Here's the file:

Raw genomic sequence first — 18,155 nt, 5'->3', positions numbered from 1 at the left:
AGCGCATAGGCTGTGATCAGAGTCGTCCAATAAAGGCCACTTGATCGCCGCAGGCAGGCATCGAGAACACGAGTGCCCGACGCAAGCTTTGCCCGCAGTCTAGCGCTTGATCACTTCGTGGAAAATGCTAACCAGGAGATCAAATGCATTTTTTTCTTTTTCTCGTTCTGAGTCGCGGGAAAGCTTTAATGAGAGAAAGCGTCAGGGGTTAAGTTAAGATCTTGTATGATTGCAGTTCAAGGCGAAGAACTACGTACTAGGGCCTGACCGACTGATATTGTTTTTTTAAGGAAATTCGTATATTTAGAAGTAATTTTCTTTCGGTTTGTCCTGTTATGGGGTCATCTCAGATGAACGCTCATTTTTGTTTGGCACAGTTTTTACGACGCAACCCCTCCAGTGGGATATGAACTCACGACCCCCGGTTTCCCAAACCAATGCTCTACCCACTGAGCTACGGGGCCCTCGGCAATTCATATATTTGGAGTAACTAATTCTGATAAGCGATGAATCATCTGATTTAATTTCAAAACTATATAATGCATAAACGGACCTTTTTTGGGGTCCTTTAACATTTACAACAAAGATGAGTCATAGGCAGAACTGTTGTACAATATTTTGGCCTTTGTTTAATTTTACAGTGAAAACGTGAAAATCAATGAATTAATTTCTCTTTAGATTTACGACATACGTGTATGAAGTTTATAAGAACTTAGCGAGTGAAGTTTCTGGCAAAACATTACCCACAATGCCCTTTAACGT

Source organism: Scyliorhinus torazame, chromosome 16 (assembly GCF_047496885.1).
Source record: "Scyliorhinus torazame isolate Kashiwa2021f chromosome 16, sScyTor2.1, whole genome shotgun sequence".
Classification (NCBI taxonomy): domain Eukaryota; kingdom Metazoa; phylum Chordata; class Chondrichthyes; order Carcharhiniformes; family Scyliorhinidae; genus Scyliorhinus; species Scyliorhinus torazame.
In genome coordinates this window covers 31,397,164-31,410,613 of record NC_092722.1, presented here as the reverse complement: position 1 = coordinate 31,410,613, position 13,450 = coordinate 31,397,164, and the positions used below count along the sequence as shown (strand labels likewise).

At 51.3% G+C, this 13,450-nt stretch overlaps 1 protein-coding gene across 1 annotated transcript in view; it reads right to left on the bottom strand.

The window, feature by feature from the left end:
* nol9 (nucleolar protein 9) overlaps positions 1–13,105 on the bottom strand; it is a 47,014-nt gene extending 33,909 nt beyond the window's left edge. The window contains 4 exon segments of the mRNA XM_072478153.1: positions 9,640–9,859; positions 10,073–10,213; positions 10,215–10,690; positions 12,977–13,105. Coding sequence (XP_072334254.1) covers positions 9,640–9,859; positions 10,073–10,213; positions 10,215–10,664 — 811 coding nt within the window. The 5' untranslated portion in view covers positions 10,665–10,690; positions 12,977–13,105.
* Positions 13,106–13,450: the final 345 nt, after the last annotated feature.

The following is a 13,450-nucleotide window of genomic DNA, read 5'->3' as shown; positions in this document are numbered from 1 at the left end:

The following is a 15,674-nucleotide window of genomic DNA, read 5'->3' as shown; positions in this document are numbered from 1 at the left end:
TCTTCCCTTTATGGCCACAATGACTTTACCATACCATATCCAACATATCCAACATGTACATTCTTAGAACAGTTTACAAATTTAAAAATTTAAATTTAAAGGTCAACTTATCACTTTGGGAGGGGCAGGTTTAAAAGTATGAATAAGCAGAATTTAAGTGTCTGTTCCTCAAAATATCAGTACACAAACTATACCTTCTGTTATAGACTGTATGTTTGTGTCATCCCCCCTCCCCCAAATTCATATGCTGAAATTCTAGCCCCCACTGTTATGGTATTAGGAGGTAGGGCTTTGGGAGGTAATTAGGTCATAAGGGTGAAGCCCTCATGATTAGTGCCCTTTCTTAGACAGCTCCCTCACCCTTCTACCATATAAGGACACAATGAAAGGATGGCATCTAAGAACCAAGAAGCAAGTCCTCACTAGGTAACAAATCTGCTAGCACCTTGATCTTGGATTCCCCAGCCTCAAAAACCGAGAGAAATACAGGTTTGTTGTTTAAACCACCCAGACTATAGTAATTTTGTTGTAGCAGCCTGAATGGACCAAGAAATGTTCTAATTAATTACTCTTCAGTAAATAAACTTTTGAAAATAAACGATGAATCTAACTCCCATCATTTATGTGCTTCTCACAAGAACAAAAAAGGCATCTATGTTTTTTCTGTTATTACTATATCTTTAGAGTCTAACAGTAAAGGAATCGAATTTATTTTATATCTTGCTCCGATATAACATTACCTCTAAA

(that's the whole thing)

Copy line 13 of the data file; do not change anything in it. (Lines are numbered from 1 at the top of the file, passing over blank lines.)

TCTTCCCTTTATGGCCACAATGACTTTACCATACCATATCCAACATATCCAACATGTACATTCTTAGAACAGTTTACAAATTTAAAAATTTAAATTTAAAGGTCAACTTATCACTTTGGGAGGGGCAGGTTTAAAAGTATGAATAAGCAGAATTTAAGTGTCTGTTCCTCAAAATATCAGTACACAAACTATACCTTCTGTTATAGACTGTATGTTTGTGTCATCCCCCCTCCCCCAAATTCATATGCTGAAATTCTAGCCCCCACTGTTATGGTATTAGGAGGTAGGGCTTTGGGAGGTAATTAGGTCATAAGGGTGAAGCCCTCATGATTAGTGCCCTTTCTTAGACAGCTCCCTCACCCTTCTACCATATAAGGACACAATGAAAGGATGGCATCTAAGAACCAAGAAGCAAGTCCTCACTAGGTAACAAATCTGCTAGCACCTTGATCTTGGATTCCCCAGCCTCAAAAACCGAGAGAAATACAGGTTTGTTGTTTAAACCACCCAGACTATAGTAATTTTGTTGTAGCAGCCTGAATGGACCAAGAAATGTTCTAATTAATTACTCTTCAGTAAATAAACTTTTGAAAATAAACGATGAATCTAACTCCCATCATTTATGTGCTTCTCACAAGAACAAAAAAGGCATCTATGTTTTTTCTGTTATTACTATATCTTTAGAGTCTAACAGTAAAGGAATCGAATTTATTTTATATCTTGCTCCGATATAACATTACCTCTAAA